Downton Abbey

             Everyone has secrets. I will tell you mine: My wife watches Downton Abbey. There, it's out. I feel better now.  

            Well. Okay. Sometimes, I do too.

            I used to hate the PBS blockbuster for one main reason. It was on during Sunday night football.  I would shake my head at this "soap opera" that had divided our household. I would desperately stuff the remote control deep down in the cushions of the couch at the end of the first quarter of the game. To no avail! Next thing that I know, Lady Grantham has intercepted the football and Carson the head butler is calling plays from the lower hall.

            Since the Seattle Seahawks clobbered the Broncos on February 2nd, I must confess that I have been a little more relaxed about watching the "drama". I am sure that people watch it for many reasons. The more philosophically reflective may appreciate the meta-narrative of the rapid cultural shift of the 1920s and its affect on everything from economics to social mores. (see Albert Mohler, for example.  Those fascinated with the monarchy, kings and queens and princesses, get a bit of a view, albeit fictional, into what life must have been like for the British aristocracy.  You can't deny that if you just like the beauty of the lush English countryside and its historic cobblestone streets, no episode of Downton will disappoint.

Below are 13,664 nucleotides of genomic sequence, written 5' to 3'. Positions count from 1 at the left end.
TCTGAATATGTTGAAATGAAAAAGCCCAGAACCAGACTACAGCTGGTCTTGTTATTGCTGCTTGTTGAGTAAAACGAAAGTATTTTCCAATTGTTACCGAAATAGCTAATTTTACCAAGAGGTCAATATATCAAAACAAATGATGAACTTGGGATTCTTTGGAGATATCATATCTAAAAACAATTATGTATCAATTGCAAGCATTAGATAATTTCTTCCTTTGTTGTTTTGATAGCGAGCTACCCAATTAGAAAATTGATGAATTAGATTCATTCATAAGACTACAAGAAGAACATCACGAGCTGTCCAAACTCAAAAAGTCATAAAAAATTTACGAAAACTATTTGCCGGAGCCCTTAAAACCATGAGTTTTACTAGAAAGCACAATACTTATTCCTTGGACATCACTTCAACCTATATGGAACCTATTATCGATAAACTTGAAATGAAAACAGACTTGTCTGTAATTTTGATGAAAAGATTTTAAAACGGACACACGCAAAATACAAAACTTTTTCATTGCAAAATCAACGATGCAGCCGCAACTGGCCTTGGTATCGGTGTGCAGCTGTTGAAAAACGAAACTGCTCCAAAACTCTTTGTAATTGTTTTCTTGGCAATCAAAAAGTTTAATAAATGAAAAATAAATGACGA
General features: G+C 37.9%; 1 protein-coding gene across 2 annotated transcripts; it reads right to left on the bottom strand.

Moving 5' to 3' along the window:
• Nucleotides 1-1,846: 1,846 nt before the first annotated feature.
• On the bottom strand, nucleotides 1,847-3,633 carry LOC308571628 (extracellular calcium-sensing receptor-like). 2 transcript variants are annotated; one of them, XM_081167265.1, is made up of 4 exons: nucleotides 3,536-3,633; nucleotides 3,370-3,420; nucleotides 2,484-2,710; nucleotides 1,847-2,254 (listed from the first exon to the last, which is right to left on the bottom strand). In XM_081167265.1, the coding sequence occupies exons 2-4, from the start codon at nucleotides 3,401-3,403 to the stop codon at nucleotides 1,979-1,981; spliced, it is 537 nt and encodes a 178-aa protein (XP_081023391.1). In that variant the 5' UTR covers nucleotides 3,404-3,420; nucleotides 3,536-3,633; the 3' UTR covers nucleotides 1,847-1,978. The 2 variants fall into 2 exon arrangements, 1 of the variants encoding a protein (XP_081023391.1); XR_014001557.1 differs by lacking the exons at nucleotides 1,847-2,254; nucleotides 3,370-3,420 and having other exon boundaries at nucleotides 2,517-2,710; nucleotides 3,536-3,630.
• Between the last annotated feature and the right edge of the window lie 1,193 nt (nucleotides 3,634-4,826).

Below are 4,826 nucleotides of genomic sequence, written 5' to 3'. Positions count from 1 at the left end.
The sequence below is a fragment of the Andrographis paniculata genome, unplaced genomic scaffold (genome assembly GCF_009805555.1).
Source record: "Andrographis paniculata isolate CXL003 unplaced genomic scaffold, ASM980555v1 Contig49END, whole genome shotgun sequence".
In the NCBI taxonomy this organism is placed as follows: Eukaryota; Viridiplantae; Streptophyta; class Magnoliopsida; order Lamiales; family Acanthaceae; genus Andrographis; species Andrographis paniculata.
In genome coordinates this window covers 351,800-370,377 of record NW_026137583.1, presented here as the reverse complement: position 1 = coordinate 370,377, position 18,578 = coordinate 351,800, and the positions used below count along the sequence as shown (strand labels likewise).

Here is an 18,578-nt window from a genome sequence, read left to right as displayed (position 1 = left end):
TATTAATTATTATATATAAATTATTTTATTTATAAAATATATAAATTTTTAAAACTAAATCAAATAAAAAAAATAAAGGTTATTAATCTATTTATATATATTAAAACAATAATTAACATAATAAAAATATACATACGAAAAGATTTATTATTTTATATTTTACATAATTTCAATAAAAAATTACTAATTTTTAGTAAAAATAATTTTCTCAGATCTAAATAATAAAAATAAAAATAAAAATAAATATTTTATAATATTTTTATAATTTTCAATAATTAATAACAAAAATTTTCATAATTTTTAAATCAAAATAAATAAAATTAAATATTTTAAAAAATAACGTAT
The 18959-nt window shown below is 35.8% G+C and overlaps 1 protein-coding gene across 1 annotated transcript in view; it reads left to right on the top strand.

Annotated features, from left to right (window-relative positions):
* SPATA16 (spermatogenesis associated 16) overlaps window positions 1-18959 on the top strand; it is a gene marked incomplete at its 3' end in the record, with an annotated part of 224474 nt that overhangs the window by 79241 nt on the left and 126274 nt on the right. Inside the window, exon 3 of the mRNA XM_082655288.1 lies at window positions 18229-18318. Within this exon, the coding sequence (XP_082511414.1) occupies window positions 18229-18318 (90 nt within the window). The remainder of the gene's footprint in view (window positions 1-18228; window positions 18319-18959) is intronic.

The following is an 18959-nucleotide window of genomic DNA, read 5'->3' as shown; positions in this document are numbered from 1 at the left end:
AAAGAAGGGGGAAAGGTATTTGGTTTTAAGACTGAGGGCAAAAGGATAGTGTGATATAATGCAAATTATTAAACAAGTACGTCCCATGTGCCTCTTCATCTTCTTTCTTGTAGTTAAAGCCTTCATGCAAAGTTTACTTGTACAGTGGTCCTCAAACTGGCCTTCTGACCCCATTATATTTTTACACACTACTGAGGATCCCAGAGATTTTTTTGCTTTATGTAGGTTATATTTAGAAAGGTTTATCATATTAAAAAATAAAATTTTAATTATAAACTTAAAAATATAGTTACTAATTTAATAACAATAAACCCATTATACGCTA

For me, what I like is that it is real. One of the constant themes is the persistent and varied attempts of those in the "real world" to help persuade the Grantham family that it is time to come down to planet earth. They have been living in a dream and that dream is about to come to an end whether they like it or not, and the sooner that they come to terms with it, the better. There is much to ponder in that for many of us.

            However, that's not what I mean when I say that it is real. What is real is that almost all the characters have secrets. They have failures and scars and wounds. They live in a world that tries to keep the upper level separate from the lower level. It is of utmost urgency that the decorum of Downton and the public image remain intact. What happens in their real lives must not be allowed to shatter the apparent order and dignity of their vital role and place in the community.

             The question, of course, that dominates the show is with whom can you trust your secret? The guilt and shame of past sin and failure can be unbearable. The risk of painful rejection and public humiliation if you confess is very high. Is there a possibility of being honest about your personal history? Do we all need to flee far away to America and start anew where nobody knows our names?

            In the gospels of the New Testament, this is precisely the issue that is addressed. Everyone has secrets. Everyone has sin. The decorum of Jewish religious life must be maintained. If you are found to be a sinner, you are cast out. One of the dominating criticisms of Jesus is that he seems to show utter disregard for the personal history of those with whom he associates. A Pharisee named Simon charges that Jesus could not be a true prophet because he allows a woman who is a known "sinner" to wash his feet with her tears and anoint him with costly perfume (see Luke 7, verse 39) . Her secret was out. How could Jesus not know it?